Ken Cronin, chief executive of UKOOG, said: “It is a shame that this report has become such a cause célėbre as it is merely a review of literature and brings nothing new to the debate or any new information in a UK context.”

A Defra spokesman said: “This document was drawn up as a draft internal discussion paper – it is not analytically robust, has not been peer-reviewed and remains incomplete.

“It does not contain any new data or evidence, and many of the conclusions amount to unsubstantiated conjecture, which do not represent the views of officials or ministers.”

 on: Today at 06:08 AM 
Started by Steve - Last post by Rad
Germany to mothball largest coal power plants to meet climate targets

Levy on most polluting power stations is scrapped, but largest brown coal-fired plants will be shuttered as Germany moves to cut emissions 40% by 2020

Thursday 2 July 2015 09.00 BST
Germany agreed on Thursday to mothball about five of the country’s largest brown coal power plants to meet its climate goals by 2020, after months of wrangling between the parties in chancellor Angela Merkel’s coalition.

But Merkel and the leaders of her two junior coalition partners also, in effect, agreed to set up a “capacity reserve” system where utilities could switch on the brown coal plants if there were power shortages in the country.

An economy ministry spokesman said the decision on brown coal would mean Germany could meet its goal of reducing German CO2 emissions by 40% by 2020 compared to 1990. The goal is much more ambitious than the EU-wide target of the same cut by 2030.

“Brown coal-fired plants with a capacity of 2.7 gigawatts will be mothballed. Those plants will not be allowed to sell any electricity on the normal power market,” said a spokesman for the economy ministry after the talks which lasted four hours.

In a television interview, economy minister Sigmar Gabriel expanded on the plans, which are part of Germany’s switch to renewable energy away from nuclear and fossil fuels.

“We need a capacity reserve on the power market in case there are shortages due to the switch to renewables. The reserve will be made up of brown coal,” Gabriel told ARD television.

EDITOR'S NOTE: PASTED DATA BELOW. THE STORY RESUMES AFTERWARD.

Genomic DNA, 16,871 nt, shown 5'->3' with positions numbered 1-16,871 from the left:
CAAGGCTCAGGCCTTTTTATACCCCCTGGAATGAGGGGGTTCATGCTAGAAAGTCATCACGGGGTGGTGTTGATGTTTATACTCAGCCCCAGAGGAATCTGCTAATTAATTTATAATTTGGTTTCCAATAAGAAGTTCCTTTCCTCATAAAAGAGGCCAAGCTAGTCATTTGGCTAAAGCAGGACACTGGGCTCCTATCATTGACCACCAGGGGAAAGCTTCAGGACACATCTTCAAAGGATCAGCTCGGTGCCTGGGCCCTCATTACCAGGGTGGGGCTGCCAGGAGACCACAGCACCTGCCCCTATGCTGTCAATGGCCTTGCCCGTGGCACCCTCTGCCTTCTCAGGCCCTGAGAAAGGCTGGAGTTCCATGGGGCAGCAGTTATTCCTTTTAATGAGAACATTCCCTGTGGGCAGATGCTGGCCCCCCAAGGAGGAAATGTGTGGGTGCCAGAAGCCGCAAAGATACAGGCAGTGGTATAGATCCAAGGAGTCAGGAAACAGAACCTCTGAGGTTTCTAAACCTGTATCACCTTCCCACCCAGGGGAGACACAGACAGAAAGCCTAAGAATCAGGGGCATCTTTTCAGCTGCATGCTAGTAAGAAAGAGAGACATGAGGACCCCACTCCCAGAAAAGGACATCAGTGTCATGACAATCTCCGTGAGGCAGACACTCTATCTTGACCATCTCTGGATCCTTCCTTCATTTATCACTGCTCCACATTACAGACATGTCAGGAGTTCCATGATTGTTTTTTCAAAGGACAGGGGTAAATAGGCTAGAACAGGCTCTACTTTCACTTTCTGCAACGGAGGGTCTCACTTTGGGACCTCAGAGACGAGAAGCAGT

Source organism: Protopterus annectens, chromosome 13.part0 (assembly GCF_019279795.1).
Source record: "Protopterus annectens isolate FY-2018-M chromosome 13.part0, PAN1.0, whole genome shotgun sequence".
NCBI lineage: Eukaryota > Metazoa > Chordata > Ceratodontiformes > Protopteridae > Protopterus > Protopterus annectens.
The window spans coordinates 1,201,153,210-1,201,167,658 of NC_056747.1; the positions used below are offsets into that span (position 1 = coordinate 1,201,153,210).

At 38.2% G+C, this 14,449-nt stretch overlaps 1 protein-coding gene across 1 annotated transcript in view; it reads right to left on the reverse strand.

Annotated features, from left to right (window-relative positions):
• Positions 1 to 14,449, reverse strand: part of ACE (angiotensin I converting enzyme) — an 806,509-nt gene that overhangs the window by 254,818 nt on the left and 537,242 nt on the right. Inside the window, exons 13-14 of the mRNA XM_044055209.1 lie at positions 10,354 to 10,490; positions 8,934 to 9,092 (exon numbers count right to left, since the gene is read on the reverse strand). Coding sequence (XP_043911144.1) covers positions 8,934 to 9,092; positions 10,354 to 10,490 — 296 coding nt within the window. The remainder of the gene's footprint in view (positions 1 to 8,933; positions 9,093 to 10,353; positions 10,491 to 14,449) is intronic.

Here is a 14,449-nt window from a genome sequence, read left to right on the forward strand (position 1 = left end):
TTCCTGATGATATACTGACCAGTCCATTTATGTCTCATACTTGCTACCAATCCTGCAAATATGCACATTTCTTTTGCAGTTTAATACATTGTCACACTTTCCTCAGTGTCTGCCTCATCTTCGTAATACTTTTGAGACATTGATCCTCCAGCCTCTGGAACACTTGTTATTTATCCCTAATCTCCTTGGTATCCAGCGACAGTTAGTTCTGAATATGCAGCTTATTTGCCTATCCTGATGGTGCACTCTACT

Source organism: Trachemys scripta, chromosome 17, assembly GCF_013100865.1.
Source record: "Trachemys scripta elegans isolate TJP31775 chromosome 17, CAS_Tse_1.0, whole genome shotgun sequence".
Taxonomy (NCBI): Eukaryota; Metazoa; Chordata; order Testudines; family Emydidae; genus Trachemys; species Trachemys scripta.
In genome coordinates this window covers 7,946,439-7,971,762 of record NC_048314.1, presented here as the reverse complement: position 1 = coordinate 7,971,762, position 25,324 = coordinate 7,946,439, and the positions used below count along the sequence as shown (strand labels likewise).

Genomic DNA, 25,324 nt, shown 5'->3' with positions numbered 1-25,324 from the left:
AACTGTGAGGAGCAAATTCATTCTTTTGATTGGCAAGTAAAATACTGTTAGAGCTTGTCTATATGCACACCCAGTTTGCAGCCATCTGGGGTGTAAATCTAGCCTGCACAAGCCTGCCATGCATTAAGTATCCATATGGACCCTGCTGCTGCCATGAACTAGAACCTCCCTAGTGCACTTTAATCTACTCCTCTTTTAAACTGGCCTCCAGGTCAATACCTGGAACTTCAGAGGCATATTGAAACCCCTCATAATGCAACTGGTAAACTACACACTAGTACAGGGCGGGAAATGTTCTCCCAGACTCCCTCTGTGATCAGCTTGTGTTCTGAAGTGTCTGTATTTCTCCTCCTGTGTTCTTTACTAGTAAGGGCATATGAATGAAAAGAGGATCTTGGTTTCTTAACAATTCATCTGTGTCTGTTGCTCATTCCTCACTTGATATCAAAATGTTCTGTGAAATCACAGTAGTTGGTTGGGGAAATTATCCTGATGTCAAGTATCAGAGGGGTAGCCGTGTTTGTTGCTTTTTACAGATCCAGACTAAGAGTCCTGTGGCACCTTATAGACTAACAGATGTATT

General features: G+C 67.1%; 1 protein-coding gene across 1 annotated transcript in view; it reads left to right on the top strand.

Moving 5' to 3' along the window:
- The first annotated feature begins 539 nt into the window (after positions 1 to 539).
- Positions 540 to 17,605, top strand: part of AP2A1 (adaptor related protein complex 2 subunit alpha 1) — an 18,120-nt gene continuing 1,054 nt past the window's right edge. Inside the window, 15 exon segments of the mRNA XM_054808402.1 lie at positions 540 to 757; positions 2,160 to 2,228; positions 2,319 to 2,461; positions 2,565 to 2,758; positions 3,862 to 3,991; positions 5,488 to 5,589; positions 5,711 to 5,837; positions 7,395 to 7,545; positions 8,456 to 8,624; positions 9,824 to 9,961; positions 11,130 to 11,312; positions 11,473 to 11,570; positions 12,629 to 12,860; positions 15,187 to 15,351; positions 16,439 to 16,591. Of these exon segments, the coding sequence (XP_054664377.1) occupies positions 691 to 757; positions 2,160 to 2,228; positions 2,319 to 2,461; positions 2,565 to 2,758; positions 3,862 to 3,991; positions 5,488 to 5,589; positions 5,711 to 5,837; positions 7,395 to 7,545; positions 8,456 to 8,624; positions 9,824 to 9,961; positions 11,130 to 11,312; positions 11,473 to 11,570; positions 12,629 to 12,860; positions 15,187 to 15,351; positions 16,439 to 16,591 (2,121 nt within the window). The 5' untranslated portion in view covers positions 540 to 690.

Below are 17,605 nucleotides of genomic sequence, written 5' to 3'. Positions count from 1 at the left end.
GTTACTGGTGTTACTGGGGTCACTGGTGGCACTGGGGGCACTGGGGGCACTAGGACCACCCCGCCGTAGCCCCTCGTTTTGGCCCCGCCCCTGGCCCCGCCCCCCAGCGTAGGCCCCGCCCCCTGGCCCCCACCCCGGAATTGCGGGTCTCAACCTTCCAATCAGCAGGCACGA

Gabriel originally proposed putting a levy on CO2 emitted by the oldest and most-polluting power stations above a certain threshold to help curb CO2 emissions from the coal sector by a further 22m tonnes by 2020.

But he faced a backlash from industry, with unions saying the plan could put up to 100,000 jobs at risk and lead to the decline of the mining and power generation industries.

The utility companies lobbied hard against the levy and demanded compensation for an alternative reserve option.

While the levy now seems to be scrapped, it is unclear whether companies such as RWE or Vattenfall Europe will get compensation payments or not.

Gabriel also said the leaders of the coalition had agreed that taxpayers should not end up paying for provisions for the costs of the nuclear phase-out.

“We agreed that we want to ensure, a bit like parents being responsible for their children, that a situation doesn’t arise where, due to changes within companies, taxpayers have to pay for the provisions,” Gabriel said.

Merkel and her coalition partners also settled a dispute over high-voltage power lines, planned to carry green energy from the north to the industrial south, with an agreement to avoid bottlenecks and have a uniform price structure.

 on: Today at 06:06 AM 
Started by Rad - Last post by Rad
Max review: PTSD pup tale should curb the humans and major on the mutt

Thomas Hayden Church is among the two-legged cast ill-served by this story of a bereaved German Shepherd struggling to adjust after he returns from the Afghanistan front line

Jordan Hoffman
7/2/2015 2015 18.00 BST

Even the best-trained dogs sometimes leave a mess. This is perhaps the key take-home of Max, an earnest but ultimately exhausting movie about an armed forces canine stricken with post traumatic stress disorder. Too boring for little kids and too square for teens, this is the type of thing families put on when grandma is over, terrified that anything else might offend. To that end, it serves its loyal function.

“We thought we were training Max? Maybe Max was training us!” Okay, so the movie doesn’t actually say this, but there are other, just-as-bad howlers as the Wincott family of Texas adjusts to the death of their eldest son in Afghanistan. In addition to his foot locker, the family receives the pooch that he trained and worked with as a Marine, and, without question, it is touching to see the four-legged friend whimper at his fallen master’s flag-covered coffin. But the story quickly pivots from a look at grief in a time of endless and amorphous war to a PG-rated actioneer looking to take down arms dealers.